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Tuesday, July 22, 2014

Drakes Bay Oyster Co. to Close July 31, Unless Restaurant Lawsuit Miraculously Saves Farm

Posted By on Tue, Jul 22, 2014 at 8:00 AM

click to enlarge Workers at Drakes Bay Oyster Company, now set to shutter on July 31. - JOSH EDELSON
  • Josh Edelson
  • Workers at Drakes Bay Oyster Company, now set to shutter on July 31.

In a sad though not entirely surprising move, Drakes Bay Oyster Company announced last week that it plans to shut its doors on July 31.

See also: Shuck and Jive: Drakes Bay Oyster Company Forces a Redefinition of Environmentalism

Supreme Court Passes on Drakes Bay Oyster Company Appeal

The Point Reyes oyster company has been involved in a legal battle with the federal government since November 2012, when then-Secretary of the Interior Ken Salazar declared that he would not renew the farm's lease on Drakes Estero, a pristine, 2,500-acre, National Park Service-owned estuary that would become the first marine wilderness in the United States.

The oyster farm's subsequent lawsuit went all the way to the Supreme Court, which declined to hear the case earlier this month. And that, it seems, is that.

Or is it? A group of local restaurants -- many of the same that signed a "friend of the court" document in support of the oyster farm back in early 2013 -- have filed a lawsuit against the federal government to keep the farm open on the grounds that the farm's closing will result in "a substantial and critical component of their locally harvested oyster supply," reports the Chronicle.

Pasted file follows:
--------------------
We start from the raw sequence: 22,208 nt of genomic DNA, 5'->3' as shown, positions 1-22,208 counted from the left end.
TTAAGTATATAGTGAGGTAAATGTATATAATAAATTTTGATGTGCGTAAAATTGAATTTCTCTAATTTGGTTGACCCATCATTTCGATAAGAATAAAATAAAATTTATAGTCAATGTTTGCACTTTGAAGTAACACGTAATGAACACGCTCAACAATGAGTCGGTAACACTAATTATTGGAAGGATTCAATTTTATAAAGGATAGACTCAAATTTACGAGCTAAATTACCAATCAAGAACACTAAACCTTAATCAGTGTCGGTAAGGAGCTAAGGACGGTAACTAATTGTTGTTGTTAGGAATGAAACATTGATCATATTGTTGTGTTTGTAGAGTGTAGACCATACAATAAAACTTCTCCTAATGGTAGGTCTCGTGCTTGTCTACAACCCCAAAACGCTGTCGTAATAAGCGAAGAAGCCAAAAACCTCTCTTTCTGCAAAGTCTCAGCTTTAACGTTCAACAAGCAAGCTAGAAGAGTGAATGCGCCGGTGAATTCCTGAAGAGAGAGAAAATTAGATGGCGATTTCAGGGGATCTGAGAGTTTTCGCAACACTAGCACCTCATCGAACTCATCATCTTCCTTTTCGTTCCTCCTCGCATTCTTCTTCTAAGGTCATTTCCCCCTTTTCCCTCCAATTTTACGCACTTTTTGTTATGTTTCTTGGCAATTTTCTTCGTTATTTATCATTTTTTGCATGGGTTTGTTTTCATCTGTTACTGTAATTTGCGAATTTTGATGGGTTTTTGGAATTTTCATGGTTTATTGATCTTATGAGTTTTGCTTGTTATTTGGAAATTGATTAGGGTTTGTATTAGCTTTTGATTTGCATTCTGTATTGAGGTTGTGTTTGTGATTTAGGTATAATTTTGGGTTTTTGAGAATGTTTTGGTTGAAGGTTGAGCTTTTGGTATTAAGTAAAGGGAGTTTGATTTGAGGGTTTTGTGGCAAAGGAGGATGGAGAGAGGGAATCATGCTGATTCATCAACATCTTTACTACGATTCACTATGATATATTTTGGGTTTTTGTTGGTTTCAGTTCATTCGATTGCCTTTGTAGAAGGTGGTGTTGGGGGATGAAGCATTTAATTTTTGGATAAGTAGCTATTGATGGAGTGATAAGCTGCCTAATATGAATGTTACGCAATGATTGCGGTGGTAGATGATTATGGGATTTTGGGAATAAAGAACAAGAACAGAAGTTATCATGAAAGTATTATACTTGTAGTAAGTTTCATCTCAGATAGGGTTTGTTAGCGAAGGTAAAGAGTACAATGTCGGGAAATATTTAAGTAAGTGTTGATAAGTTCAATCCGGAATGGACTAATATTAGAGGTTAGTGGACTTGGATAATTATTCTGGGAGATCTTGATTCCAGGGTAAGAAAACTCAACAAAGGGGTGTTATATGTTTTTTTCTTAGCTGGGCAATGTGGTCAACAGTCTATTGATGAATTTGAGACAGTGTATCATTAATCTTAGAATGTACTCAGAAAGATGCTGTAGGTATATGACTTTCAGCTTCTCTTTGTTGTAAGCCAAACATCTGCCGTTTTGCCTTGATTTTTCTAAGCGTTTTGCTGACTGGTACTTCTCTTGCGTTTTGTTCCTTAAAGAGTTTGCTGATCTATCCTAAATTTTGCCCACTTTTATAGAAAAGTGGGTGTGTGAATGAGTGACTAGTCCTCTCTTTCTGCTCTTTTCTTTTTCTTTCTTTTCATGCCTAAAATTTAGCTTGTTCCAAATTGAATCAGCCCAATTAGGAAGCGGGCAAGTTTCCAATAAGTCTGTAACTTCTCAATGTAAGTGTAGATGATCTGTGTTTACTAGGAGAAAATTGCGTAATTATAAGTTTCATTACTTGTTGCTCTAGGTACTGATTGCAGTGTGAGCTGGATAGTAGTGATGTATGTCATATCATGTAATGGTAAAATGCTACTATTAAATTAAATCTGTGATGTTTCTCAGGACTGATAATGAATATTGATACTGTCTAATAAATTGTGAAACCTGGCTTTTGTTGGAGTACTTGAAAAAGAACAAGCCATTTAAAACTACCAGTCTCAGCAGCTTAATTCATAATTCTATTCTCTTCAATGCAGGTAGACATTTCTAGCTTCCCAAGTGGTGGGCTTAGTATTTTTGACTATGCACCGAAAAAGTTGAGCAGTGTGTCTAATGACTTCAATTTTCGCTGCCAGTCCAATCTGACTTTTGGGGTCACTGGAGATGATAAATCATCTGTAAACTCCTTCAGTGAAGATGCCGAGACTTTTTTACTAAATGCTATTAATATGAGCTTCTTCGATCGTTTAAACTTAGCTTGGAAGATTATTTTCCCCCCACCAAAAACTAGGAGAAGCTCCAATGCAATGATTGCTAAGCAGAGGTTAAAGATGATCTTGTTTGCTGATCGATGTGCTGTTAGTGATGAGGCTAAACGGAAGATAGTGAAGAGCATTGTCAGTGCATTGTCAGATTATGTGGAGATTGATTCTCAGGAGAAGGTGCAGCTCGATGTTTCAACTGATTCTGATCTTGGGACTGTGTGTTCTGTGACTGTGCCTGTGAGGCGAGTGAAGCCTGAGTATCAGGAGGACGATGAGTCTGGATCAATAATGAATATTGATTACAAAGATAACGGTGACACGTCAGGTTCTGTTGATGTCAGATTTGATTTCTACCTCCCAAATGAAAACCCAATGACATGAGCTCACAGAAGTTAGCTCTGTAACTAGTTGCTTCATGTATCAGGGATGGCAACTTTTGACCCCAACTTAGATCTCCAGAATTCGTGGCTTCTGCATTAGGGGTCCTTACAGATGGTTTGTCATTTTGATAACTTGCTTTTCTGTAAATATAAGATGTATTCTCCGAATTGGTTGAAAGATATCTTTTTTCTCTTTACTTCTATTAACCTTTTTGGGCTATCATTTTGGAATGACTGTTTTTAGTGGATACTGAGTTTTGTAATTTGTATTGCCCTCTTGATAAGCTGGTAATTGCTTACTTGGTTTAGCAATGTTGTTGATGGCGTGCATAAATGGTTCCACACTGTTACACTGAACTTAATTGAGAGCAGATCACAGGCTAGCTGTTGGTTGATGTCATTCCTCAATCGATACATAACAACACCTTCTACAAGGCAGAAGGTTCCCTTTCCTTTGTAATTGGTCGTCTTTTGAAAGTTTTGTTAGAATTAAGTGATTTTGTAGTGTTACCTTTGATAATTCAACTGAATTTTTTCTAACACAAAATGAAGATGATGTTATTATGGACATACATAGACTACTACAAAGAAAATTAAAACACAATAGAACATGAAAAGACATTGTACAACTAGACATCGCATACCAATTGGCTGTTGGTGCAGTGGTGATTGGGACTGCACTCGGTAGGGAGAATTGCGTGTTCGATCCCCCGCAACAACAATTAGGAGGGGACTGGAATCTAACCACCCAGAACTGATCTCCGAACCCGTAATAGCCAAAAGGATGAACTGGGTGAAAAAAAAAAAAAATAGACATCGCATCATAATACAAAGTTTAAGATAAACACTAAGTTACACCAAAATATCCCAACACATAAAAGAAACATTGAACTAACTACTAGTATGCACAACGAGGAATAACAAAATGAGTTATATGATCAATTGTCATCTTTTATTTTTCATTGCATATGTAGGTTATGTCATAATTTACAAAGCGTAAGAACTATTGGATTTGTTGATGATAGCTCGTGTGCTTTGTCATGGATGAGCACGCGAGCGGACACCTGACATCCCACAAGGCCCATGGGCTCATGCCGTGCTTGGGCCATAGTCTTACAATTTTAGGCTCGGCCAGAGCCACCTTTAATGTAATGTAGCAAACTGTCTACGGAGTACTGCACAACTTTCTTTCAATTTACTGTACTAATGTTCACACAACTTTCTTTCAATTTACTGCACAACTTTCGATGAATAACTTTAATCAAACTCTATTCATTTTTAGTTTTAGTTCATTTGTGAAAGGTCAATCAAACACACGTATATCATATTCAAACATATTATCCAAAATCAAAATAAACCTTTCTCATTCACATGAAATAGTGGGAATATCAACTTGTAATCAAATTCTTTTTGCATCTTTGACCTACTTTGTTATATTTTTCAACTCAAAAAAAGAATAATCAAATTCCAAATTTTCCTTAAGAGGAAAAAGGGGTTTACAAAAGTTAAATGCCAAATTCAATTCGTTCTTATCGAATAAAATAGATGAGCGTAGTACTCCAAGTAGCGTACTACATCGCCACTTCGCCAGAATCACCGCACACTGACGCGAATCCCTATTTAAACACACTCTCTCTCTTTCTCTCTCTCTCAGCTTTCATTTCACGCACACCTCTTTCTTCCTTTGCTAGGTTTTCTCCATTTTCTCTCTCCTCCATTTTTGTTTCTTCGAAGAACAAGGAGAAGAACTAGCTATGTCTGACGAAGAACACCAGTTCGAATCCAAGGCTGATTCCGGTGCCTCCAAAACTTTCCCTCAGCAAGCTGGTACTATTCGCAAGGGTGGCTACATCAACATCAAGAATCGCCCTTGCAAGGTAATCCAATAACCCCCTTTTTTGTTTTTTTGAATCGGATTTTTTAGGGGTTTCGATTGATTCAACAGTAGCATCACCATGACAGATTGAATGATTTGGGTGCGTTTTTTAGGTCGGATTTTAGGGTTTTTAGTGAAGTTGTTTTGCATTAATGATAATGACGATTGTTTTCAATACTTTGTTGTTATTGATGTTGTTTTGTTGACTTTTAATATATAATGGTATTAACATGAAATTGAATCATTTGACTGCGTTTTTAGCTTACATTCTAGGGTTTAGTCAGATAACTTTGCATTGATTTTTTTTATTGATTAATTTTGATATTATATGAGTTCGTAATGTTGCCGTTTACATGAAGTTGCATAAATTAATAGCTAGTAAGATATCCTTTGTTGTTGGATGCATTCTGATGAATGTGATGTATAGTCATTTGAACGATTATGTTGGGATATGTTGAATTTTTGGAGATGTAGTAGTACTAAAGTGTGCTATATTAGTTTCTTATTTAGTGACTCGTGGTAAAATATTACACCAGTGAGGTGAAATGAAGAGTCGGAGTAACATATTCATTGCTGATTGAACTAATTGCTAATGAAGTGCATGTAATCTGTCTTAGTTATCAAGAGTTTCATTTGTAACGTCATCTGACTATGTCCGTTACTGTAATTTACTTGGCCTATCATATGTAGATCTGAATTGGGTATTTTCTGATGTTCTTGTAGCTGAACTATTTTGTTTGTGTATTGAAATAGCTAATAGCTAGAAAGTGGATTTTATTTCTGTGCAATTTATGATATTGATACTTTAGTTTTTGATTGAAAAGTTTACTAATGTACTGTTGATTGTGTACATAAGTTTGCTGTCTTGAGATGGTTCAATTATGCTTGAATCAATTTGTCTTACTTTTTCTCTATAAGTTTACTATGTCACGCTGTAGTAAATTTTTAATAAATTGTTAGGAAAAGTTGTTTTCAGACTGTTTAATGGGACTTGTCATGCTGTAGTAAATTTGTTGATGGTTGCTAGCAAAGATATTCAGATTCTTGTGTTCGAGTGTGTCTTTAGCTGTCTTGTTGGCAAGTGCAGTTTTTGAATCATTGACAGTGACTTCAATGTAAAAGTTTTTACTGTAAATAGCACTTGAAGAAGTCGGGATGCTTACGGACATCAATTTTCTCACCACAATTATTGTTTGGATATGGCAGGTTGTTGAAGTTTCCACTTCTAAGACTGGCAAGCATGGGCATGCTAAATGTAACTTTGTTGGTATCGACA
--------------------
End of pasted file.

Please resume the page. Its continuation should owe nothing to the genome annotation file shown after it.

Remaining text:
This isn't an exaggeration. Drakes is currently the only oyster cannery still operating in California -- meaning that restaurants like Hayes Street Grill, a plaintiff in the lawsuit, will have to look elsewhere for oysters to fry and put in stew. Drakes is also one of the biggest operating oyster farms in the area, and its closing means that a few weeks a year, during rainy season, when runoff from the dairy farms closes Tomales Bay for oyster production, local restaurants may not be able to get local oysters (though of course it all depends on your definition of "local"; Humboldt Bay has production, and there is always Oregon and Washington).

So, it's a blow, for sure. And if the farm closes, it will likely never re-open -- bottom leases aren't easy to come by, and the farm will have to sacrifice thousands of dollars worth of oyster stock in the water. It's hard to say whether the restaurants' lawsuit will hold any water, so to speak. Meanwhile, Drakes is still operating until the end of the month, so get your road trips up there in while you can.

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About The Author

Anna Roth

Anna Roth

Anna Roth is SF Weekly's former Food & Drink Editor and author of West Coast Road Eats: The Best Road Food From San Diego to the Canadian Border.


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